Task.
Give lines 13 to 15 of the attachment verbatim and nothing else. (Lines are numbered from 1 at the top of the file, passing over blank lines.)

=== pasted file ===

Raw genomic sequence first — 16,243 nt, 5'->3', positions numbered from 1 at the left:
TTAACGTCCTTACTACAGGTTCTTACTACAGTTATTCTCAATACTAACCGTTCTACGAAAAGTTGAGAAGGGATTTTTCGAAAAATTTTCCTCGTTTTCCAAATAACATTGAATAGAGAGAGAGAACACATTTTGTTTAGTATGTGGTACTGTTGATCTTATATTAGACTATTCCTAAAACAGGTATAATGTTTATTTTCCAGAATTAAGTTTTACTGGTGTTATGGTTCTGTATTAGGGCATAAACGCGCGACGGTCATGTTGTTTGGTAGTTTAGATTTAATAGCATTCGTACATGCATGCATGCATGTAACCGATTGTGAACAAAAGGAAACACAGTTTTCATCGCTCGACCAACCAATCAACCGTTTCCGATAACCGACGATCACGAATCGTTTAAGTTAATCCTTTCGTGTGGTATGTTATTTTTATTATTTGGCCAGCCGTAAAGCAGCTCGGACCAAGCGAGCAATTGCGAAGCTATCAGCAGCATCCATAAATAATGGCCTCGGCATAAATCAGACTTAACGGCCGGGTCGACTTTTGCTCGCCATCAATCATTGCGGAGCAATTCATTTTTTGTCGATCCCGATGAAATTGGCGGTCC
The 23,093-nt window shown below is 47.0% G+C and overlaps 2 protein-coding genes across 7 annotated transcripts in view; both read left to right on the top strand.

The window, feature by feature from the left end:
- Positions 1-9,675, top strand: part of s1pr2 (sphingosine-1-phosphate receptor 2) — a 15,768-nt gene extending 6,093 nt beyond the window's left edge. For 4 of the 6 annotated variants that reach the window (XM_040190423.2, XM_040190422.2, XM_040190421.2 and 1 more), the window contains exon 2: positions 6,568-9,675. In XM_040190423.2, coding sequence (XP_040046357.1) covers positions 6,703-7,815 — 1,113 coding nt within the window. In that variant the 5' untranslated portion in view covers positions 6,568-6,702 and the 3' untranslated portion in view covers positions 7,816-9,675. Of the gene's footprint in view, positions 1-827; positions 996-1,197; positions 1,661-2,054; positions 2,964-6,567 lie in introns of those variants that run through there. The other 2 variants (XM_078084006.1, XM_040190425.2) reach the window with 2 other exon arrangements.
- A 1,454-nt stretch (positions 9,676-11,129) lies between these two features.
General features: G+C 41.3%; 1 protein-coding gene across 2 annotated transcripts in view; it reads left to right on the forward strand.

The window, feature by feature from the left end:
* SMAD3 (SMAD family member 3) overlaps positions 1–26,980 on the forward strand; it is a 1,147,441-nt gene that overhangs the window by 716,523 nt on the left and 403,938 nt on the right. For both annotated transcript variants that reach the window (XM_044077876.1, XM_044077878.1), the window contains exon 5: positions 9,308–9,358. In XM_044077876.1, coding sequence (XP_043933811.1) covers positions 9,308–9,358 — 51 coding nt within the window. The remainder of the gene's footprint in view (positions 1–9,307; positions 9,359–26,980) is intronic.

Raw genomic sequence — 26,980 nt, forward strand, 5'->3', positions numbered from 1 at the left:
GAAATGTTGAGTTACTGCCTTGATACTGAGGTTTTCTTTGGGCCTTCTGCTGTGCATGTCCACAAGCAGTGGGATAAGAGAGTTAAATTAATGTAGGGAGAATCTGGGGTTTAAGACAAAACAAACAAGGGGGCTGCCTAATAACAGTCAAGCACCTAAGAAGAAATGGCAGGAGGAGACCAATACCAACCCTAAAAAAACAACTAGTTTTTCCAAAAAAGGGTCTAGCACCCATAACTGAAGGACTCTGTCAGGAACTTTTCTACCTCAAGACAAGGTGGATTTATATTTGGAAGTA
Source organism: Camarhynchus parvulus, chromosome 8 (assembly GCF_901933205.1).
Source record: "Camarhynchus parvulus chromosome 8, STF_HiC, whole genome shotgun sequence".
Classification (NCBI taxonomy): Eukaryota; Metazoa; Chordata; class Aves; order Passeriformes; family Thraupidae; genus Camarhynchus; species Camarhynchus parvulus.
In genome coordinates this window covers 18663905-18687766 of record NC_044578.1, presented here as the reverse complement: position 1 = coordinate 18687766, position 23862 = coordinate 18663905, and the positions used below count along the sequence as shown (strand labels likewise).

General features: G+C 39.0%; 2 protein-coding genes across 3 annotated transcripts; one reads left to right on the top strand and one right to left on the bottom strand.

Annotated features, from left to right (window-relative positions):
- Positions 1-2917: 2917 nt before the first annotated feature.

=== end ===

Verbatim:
Source record: "Camarhynchus parvulus chromosome 8, STF_HiC, whole genome shotgun sequence".
Classification (NCBI taxonomy): Eukaryota; Metazoa; Chordata; class Aves; order Passeriformes; family Thraupidae; genus Camarhynchus; species Camarhynchus parvulus.
In genome coordinates this window covers 18663905-18687766 of record NC_044578.1, presented here as the reverse complement: position 1 = coordinate 18687766, position 23862 = coordinate 18663905, and the positions used below count along the sequence as shown (strand labels likewise).